Disruption of this cycle from outside LAN and subsequent effects on depressive symptoms and suicidal ideation are most pronounced in urban areas (Q4 in this study), where light pollution is greatest. This may be a contributing factor for the increased prevalence of depression and other mental illness in cities,7,8 an idea supported by multiple comparative brain scan studies.9,10 These experiences of “urban stress” are often attributed to ambient noise, air pollution, and lack of restorative green space, but this current study controlled for these factors, allowing for the possibility that high outdoor LAN may play a role. We already know that living in urban settings artificially shifts melatonin production cycles away from their natural circadian rhythms, and that spending time in more natural, low-LAN settings restores these patterns.11 It may be that urban light pollution is causing neurochemical and neurostructural changes in the brain.

However, the mood disorder effects of LAN may not be entirely physiological. Researchers in the field of ecopsychology talk about the “missing sky factor,” that is, how light pollution creates absence of nighttime sky and loss of the grandeur of infinite stars. This in turn can limit feelings of joy as well as experiences of awe and wonder that allow children (and adults) to ponder life’s deeper meanings.12 The ability of natural scenes as a whole to produce awe and other positive psychological states is well known,13,14 and it may be that residents in areas of greater LAN are missing out on these experiences that allow viewing of the night sky and pondering of one’s own value and purpose in the cosmos. In an environment where it is rare to see more than a handful of stars against a “light washed” sky, it may be easier to become depressed and suicidal without a higher source of stellar inspiration.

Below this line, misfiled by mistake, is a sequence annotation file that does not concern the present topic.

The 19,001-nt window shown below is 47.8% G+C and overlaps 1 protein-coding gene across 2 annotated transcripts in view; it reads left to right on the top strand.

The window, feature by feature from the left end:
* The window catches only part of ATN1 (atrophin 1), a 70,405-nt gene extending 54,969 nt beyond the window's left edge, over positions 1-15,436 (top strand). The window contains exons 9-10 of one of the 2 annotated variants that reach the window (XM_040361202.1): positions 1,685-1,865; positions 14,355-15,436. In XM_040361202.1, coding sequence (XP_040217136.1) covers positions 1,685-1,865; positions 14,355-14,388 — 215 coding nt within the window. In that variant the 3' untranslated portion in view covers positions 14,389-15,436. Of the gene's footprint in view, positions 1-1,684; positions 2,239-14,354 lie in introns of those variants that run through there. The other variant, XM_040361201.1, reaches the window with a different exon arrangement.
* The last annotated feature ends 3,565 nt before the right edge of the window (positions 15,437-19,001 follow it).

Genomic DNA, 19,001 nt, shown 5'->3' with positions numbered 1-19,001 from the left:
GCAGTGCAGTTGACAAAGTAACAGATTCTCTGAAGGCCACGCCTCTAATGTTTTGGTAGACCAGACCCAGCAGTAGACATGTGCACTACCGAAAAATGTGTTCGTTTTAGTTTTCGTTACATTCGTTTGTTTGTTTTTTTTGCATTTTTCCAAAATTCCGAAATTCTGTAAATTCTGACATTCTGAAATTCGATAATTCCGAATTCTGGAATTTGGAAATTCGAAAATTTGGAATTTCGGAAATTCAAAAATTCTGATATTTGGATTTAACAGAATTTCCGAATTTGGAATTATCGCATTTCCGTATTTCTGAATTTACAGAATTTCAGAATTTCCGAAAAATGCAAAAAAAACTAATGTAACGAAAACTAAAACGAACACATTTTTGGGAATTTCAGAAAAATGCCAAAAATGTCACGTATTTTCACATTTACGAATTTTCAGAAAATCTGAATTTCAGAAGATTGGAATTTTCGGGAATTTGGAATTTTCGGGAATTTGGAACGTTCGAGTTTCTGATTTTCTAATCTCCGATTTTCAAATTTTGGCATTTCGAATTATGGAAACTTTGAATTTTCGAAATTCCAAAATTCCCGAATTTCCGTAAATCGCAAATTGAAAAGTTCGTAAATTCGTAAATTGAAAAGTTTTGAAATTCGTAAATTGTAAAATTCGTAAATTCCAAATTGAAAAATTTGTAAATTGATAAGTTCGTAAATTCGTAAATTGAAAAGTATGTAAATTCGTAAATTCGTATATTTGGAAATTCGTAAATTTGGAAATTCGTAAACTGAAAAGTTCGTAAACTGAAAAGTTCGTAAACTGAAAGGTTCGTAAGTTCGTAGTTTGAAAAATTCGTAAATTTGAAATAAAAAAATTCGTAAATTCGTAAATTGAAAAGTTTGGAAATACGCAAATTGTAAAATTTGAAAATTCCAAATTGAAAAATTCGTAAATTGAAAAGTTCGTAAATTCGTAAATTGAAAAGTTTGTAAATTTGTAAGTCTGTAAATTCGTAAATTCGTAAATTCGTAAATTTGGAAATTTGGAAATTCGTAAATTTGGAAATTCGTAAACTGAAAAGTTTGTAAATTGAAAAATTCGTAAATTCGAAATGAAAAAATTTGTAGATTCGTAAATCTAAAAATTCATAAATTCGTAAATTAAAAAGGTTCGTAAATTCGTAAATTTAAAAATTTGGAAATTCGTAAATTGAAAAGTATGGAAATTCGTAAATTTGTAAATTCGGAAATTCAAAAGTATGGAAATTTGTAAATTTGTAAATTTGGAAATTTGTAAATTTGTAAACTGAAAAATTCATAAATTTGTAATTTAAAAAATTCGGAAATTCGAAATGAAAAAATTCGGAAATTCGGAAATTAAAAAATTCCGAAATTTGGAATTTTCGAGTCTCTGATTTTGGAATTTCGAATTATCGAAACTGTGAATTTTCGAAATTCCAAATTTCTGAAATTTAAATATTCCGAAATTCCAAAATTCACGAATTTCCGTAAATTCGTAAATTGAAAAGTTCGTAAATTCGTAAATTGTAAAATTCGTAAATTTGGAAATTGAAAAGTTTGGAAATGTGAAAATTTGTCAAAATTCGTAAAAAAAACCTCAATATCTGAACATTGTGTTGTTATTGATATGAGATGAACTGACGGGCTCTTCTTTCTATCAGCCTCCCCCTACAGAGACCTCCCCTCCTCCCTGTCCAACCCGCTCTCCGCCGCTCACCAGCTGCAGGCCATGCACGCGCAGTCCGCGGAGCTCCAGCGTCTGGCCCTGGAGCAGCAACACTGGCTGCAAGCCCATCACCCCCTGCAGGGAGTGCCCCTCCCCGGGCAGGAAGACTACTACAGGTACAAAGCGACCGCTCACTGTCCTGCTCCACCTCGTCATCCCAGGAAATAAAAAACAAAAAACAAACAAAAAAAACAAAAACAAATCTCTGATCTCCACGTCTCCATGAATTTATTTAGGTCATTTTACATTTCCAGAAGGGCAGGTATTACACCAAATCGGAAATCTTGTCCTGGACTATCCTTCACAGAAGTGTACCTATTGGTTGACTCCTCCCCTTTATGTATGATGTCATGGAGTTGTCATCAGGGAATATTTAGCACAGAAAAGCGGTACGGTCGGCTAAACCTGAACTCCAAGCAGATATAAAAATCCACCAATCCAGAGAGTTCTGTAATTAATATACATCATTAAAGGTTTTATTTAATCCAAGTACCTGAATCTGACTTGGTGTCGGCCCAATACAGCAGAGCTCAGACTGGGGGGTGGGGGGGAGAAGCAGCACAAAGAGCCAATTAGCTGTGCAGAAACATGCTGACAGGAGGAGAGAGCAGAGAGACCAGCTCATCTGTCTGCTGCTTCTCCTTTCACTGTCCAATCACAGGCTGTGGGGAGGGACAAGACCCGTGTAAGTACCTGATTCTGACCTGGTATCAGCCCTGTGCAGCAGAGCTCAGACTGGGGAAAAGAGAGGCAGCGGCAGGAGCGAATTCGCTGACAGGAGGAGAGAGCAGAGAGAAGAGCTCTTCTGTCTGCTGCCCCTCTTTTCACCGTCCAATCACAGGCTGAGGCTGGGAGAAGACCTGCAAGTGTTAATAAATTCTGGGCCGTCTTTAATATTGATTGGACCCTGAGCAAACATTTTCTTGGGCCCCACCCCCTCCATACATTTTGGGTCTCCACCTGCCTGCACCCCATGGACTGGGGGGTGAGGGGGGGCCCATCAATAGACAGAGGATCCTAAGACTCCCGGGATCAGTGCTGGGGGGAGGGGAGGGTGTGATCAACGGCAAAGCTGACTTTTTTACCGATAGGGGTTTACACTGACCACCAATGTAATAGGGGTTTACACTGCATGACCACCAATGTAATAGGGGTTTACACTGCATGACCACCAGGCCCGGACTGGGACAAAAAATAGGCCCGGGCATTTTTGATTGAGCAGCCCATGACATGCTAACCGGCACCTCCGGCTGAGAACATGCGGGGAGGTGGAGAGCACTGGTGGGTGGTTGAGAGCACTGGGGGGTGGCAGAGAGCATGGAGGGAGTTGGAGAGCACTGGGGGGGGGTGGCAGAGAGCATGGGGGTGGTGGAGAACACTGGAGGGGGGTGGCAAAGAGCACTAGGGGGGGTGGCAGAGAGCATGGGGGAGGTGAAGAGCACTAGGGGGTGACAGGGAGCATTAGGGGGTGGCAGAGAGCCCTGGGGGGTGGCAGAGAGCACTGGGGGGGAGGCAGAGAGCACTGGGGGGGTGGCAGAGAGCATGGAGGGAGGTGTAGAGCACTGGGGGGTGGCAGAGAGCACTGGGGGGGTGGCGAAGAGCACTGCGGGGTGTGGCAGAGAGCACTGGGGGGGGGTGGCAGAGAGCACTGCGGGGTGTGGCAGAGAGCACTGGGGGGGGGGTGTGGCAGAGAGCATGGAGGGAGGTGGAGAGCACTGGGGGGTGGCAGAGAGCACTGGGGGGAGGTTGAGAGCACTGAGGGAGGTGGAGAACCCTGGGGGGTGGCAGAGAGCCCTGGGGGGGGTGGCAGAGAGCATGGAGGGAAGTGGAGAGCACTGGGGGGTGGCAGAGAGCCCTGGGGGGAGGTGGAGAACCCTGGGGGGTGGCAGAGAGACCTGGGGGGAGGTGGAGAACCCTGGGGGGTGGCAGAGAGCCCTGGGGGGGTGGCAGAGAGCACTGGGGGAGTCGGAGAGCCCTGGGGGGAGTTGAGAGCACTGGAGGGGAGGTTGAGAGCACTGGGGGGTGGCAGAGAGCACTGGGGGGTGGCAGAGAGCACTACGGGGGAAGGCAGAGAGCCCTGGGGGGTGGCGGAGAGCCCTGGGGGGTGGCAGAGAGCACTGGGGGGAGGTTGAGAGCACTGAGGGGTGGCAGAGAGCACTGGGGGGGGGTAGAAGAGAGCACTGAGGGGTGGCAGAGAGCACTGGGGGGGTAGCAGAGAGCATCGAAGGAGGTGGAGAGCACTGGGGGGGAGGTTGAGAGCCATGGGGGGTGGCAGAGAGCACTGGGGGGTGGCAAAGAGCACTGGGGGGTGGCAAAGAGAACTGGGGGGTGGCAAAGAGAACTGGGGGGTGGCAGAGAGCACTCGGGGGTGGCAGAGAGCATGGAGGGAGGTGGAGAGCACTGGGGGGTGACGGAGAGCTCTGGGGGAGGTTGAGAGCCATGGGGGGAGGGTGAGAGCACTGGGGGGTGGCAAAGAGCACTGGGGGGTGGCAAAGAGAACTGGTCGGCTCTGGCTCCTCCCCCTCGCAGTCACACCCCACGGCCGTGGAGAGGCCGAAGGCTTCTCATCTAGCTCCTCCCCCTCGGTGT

It is also interesting to wonder if the sense of loss of night sky viewing, rather than merely its absence, plays a role in contributing to mood disturbance. This association between depression and environmental loss has been measured in more terrestrial-based natural settings15,16 and has even been given the name of “solastalgia,” the distress produced by environmental change.17 Loss of beloved natural features is a common occurrence in the modern world and could certainly be contributing to the increased prevalence of depression seen around the globe.18 In his excellent book End of Night, author Paul Bogard discusses the many ways light pollution is a factor in this trend.19